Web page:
Level 2 autonomous driving Q4 2020 and full year 2020
Shanghai (China), Bengaluru (India), Singapore, Reading (UK) and Portland (US) – Thursday, 25 March 2021
Autonomous driving starts to hit mainstream as 3.5 million new cars had Level 2 features in Q4 2020
According to the latest Canalys research, 3.5 million passenger cars worldwide were sold with level 2* autonomy driving features in Q4 2020, growing 91% year-on-year. Level 2 autonomy driving features were in 30% of new vehicles sold in the US, 20% in Japan, 19% in Europe and 12% in China. For the full-year 2020 11.2 million cars sold with level 2 features, a growth of 78% compared to 2019.
Mainstream car brands drove this growth in autonomous functionality. These included the feature as standard or as an option in more of their cars. “The premium brands have been overtaken by mainstream brands such as Honda and Toyota who now sell the most cars with level 2 driving functionality. They have suites of ADAS (advanced driver assistance system) features, including level 2 driving as standard in most of their popular models. Other leading car makers such as Ford and VW Group have followed,” said Canalys Chief Analyst Chris Jones.
“The penetration of advanced driver assistance and active safety features in new cars is increasing at a fast rate”, explains Jones. “In the past, carmakers used ADAS and level 2 autonomy as differentiators in new cars, now they are seen as must-have features. But there is still a huge ADAS opportunity as many local popular vehicle types do not yet include level 2 functionality, or it is still a niche feature. These include pick-up trucks in the US, compact cars in Europe, entry-level SUVs/crossovers and city cars in China and Kei cars in Japan. When level 2 driving penetrates these vehicle types, it will be everywhere – then it’s up to the consumer to choose it, and use it.”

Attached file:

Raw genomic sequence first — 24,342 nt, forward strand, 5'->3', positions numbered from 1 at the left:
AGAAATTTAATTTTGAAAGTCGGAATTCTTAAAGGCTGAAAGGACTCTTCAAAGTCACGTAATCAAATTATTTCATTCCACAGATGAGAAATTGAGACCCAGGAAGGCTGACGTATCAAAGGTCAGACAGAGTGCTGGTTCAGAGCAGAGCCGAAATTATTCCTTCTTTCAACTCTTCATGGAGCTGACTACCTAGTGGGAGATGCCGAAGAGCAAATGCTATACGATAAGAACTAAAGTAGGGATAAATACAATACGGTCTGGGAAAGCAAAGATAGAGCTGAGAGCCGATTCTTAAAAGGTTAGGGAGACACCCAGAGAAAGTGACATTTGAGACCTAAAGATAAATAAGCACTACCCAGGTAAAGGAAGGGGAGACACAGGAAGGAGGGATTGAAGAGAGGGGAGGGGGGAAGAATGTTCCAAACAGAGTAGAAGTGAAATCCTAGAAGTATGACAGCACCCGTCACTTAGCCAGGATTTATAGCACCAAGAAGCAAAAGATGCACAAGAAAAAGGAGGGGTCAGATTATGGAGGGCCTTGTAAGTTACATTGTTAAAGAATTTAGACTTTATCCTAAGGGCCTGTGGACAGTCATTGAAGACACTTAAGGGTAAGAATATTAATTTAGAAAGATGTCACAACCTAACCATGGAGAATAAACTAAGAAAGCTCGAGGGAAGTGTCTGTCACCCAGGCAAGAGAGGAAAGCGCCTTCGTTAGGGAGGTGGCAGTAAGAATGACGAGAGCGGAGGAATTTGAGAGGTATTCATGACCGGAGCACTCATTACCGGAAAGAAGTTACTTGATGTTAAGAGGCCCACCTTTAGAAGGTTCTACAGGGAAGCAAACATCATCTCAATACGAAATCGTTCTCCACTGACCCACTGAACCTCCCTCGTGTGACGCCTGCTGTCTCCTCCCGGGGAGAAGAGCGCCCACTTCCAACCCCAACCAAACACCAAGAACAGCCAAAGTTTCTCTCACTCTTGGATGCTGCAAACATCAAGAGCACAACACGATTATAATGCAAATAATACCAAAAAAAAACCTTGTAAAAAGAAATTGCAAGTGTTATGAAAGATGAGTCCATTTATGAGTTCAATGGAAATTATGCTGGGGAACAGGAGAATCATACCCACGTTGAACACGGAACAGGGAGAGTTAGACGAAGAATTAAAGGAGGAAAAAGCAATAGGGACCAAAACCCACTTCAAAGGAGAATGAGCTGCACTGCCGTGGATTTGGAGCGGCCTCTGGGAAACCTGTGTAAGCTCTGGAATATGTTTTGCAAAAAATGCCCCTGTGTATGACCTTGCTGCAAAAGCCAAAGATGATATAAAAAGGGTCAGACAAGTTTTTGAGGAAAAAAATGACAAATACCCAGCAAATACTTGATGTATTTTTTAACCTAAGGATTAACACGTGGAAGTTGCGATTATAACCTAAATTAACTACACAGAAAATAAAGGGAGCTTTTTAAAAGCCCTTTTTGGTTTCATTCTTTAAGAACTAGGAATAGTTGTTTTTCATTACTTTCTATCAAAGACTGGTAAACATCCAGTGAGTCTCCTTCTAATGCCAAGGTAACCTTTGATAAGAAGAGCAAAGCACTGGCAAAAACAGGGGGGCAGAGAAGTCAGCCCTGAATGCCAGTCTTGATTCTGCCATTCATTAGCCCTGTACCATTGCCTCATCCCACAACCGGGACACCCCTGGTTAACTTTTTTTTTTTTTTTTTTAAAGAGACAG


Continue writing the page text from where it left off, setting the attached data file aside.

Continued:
“Carmakers must clearly communicate the benefits of level 2 driving features and drivers must use them as intended – these are not self-driving cars. ADAS needs to be easy to use – ideally with one button, well demonstrated at point of sale and its limitations need to be understood (what speed, what type of road, what weather/light conditions, etc). There is no point having a car laden with driver assistance technology, if the features are not used, are turned off, are used recklessly, or if alerts are ignored,” said Sandy Fitzpatrick, VP at Canalys. “Consumer education and trust in the technology is key for the future success of ADAS, there is a grey area right now between what the typical driver believes these features do, and what they actually can do. The industry must work harder on communication. To add to the complexity for the consumer, car makers have different acronyms for ADAS bundles and use trademarked names for their versions of these technologies for example Ford Co-Pilot 360, Honda Sensing, Nissan ProPilot, Tesla AutoPilot, Toyota Safety Sense, Volvo Pilot Assist, all of which have different ADAS combinations, misleading names, and some have upgraded the capabilities, which adds to consumer confusion.”
*Level 2 autonomy definition
The SAE (Society of Automotive Engineers) defines levels of driving automation. With level 2, the human driver must always be fully engaged and monitor the environment. Under certain conditions, the vehicle can take control of more than one driving function, such as steering and acceleration/braking, in combination. Includes systems marketed as level 2.5.
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